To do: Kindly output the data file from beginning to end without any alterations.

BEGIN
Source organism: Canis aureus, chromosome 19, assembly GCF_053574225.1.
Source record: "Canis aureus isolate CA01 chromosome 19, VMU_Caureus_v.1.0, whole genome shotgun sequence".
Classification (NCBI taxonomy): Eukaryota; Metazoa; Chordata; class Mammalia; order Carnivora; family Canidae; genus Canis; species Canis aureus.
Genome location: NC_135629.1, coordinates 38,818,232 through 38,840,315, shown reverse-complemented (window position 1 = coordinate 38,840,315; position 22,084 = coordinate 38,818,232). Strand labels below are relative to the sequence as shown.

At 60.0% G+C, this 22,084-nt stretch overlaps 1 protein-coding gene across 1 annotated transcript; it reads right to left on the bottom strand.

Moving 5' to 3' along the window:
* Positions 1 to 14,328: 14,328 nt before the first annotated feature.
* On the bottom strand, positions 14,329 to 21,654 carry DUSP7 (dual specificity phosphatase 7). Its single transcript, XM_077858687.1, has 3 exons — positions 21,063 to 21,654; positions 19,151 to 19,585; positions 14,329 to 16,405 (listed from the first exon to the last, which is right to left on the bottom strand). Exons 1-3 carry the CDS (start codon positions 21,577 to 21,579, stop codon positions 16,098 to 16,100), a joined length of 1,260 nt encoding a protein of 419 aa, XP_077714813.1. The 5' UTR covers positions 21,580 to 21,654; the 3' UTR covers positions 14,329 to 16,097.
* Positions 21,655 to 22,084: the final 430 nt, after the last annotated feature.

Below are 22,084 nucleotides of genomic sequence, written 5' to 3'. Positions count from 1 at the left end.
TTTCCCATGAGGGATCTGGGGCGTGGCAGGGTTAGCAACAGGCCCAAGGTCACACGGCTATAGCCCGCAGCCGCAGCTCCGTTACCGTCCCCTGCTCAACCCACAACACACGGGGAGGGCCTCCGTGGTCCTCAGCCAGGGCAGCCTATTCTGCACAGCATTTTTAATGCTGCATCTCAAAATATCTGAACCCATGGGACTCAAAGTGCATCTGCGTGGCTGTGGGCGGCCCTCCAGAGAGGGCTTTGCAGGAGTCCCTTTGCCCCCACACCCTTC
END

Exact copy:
Source organism: Canis aureus, chromosome 19, assembly GCF_053574225.1.
Source record: "Canis aureus isolate CA01 chromosome 19, VMU_Caureus_v.1.0, whole genome shotgun sequence".
Classification (NCBI taxonomy): Eukaryota; Metazoa; Chordata; class Mammalia; order Carnivora; family Canidae; genus Canis; species Canis aureus.
Genome location: NC_135629.1, coordinates 38,818,232 through 38,840,315, shown reverse-complemented (window position 1 = coordinate 38,840,315; position 22,084 = coordinate 38,818,232). Strand labels below are relative to the sequence as shown.

At 60.0% G+C, this 22,084-nt stretch overlaps 1 protein-coding gene across 1 annotated transcript; it reads right to left on the bottom strand.

Moving 5' to 3' along the window:
* Positions 1 to 14,328: 14,328 nt before the first annotated feature.
* On the bottom strand, positions 14,329 to 21,654 carry DUSP7 (dual specificity phosphatase 7). Its single transcript, XM_077858687.1, has 3 exons — positions 21,063 to 21,654; positions 19,151 to 19,585; positions 14,329 to 16,405 (listed from the first exon to the last, which is right to left on the bottom strand). Exons 1-3 carry the CDS (start codon positions 21,577 to 21,579, stop codon positions 16,098 to 16,100), a joined length of 1,260 nt encoding a protein of 419 aa, XP_077714813.1. The 5' UTR covers positions 21,580 to 21,654; the 3' UTR covers positions 14,329 to 16,097.
* Positions 21,655 to 22,084: the final 430 nt, after the last annotated feature.

Below are 22,084 nucleotides of genomic sequence, written 5' to 3'. Positions count from 1 at the left end.
TTTCCCATGAGGGATCTGGGGCGTGGCAGGGTTAGCAACAGGCCCAAGGTCACACGGCTATAGCCCGCAGCCGCAGCTCCGTTACCGTCCCCTGCTCAACCCACAACACACGGGGAGGGCCTCCGTGGTCCTCAGCCAGGGCAGCCTATTCTGCACAGCATTTTTAATGCTGCATCTCAAAATATCTGAACCCATGGGACTCAAAGTGCATCTGCGTGGCTGTGGGCGGCCCTCCAGAGAGGGCTTTGCAGGAGTCCCTTTGCCCCCACACCCTTC